1. Get a premium carwash and make sure the inside is clean and the trunk is organized.

Having been a manager of sales reps for over 20+ years I can promise you that having a messy car is not a great way to make a good impression! Your manager may be looking for someone to take over their team one day or someone who could take on more responsibility but if you don’t take care of your car, sales materials, your clothes, etc. it makes it hard to imagine you in a bigger role. In my experience, those who kept messy cars had a tough time keeping everything together. A clean car is important and shows your manager that you respect them enough to give them a clean environment to work with you in. If the company provides you with a company car, it also shows that you are taking good care of company property. Do it the evening before so windows are dry if they roll them down and up!

2. Pack your day with lots of calls/visits.

If you get a head’s up on a field visit a few days before, plan your day to work the best area of your territory with the most clients with the least driving. Areas with large high-rise buildings and lots of elevator rides work great instead of driving 10 miles to see each office. You want to get in as many visits as you can with high quality targets as possible. If you do only cold calls in your job, try to set up some warm leads by calling or canvassing the area ahead of time so you don’t waste time on offices that are not at match for your products/services. It also makes your manager think that you are very efficient and you aren’t wasting their time or yours.

3. Clarify before the visit if your manager wants to have a business review at lunch.

Doing this helps you to know what to prepare for and expect. Keep in mind that your manager may have clients in your territory that they may have responsibility for seeing and it will help them out for you to schedule time to see them. Sometimes managers want to have lunch with just you to review your business, discuss career goals, do performance reviews etc. Other times they are really looking to observe you in action. Give them a chance to see all the ways you connect with your clients, cold calls, visiting prospective clients, getting lunch time to spend more time with key decision makers etc. Asking your manager whether they want you to schedule a one on one lunch will give you an idea of the type of visit you are having. Most reps don’t ask and just assume and get disappointed when the manager tells them that they want 2 hours to review the rep’s business without knowing that the rep scheduled a lunch with their biggest client.  Always share your call objectives and ask your manager for some ideas on tough offices or let them know when you are taking them to see a challenging account. They will be happy to help, but don’t blindside them, tell them before the call. They’ll respect you for utilizing their expertise to grow your business!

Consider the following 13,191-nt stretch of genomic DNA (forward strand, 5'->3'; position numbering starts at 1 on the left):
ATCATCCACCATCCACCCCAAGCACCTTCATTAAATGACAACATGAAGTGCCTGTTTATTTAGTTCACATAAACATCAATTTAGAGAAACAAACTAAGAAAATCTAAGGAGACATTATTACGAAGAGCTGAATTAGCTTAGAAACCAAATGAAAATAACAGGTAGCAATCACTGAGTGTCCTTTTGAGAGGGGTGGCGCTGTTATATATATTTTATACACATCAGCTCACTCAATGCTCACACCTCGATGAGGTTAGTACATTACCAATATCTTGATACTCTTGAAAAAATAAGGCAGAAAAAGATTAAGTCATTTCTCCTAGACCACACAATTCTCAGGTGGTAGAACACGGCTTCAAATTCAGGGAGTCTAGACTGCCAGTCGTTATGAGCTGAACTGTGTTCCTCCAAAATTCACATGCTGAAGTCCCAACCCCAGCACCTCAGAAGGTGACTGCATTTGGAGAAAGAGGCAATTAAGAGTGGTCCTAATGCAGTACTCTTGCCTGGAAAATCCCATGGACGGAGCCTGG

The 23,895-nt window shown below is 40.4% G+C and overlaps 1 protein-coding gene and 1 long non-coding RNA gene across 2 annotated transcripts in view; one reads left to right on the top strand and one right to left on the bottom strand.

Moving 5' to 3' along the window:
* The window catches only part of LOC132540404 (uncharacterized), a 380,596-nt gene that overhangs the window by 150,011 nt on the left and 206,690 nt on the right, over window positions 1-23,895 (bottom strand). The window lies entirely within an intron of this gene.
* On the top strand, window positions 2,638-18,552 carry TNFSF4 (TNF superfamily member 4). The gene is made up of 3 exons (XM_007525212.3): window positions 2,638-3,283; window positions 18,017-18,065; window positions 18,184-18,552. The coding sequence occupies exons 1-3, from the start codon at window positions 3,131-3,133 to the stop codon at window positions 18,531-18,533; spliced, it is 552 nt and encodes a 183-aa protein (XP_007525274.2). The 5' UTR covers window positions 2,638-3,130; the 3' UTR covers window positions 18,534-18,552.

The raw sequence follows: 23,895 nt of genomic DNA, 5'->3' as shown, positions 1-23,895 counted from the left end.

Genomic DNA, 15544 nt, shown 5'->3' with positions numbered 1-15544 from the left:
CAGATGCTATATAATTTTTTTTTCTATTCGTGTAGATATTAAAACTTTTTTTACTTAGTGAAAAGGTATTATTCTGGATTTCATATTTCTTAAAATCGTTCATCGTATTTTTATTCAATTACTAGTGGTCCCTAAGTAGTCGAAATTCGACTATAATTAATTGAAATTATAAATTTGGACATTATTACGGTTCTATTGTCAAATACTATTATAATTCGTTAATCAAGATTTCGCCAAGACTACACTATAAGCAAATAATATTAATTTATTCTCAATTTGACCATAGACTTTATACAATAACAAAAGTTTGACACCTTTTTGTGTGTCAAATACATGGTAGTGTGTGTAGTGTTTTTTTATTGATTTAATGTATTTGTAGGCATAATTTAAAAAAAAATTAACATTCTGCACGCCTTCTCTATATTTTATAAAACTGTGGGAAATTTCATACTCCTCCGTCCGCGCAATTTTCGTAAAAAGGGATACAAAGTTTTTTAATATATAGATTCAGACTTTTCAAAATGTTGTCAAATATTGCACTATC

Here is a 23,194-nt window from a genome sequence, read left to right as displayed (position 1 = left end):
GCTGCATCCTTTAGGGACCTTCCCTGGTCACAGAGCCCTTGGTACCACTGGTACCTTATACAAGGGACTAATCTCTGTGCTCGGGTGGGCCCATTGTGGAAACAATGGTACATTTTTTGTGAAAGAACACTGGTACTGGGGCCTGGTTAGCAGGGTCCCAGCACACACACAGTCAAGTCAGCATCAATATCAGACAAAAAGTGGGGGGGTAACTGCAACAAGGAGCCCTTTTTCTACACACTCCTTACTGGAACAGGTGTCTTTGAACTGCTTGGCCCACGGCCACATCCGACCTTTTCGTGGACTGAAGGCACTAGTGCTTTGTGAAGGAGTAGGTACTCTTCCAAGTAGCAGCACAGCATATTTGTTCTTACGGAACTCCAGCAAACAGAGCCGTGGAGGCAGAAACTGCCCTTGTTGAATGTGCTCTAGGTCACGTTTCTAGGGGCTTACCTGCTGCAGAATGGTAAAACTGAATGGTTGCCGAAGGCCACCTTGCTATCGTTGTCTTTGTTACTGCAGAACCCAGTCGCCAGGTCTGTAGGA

4. Plan to start early and end late.

Plan to pick up/meet your manager as early as possible at a local coffee shop or Starbucks at 7:30am near your first call/visit. You will both be happy to have some coffee and this gives you a chance to set the stage for your day. It also gives you some control over your day and shows your manager that you are used to working early in the day. You can give them an agenda for the day including everyone you plan to see and some key notes from previous visits that will guide today’s call. Plan your last call for 5:00pm and ask your manager if it is okay that you finish up around 5:30pm or 6pm. Don’t ever try to get rid of your manager early or assume that they will want to leave after lunch. This is a big mistake and one I have seen quite often. No matter how much managers want to judge you for your own business, it is very normal for them to have favorite “field visit reps”. Usually the best reps get seen the least so if you don’t want to see your manager much, get your business up to #1. The reps who are struggling usually get more field visits and they are typically the ones who get started late, try to get rid of the manager after lunch and then are shocked and unprepared when they get a lot of “Needs Improvements” on their coaching reports.

5. Be open to constructive feedback.

Managers have to give feedback, it’s their job! They are expected to judge how well you are doing compared to others on your team. It is tough to hear that you are not doing as well as you think you are, but if your manager sees that  you are committed to being the best, they will help you. Don’t get defensive and get stressed out over every comment or suggestion they make. Just say things like “Oh I’ve never tried that before, have you seen it work in other territories?” “Maybe I should try that new close on our next call to see how it works and if you think I’m hitting the right benefits”. Managers love to feel that their feedback is helping you. They want to feel like they are contributing to your success, so let them. If you are stuck in some area, a field visit is a great time to ask for help, suggestions, and ask your manager to demonstrate it for you in a call, they love to show what they know!

If you have these 5 things set before your visit, you will be primed for a good day in the field. Relax and Good Luck! Let me know what you do to prepare for a field visit with your manager in the comments.


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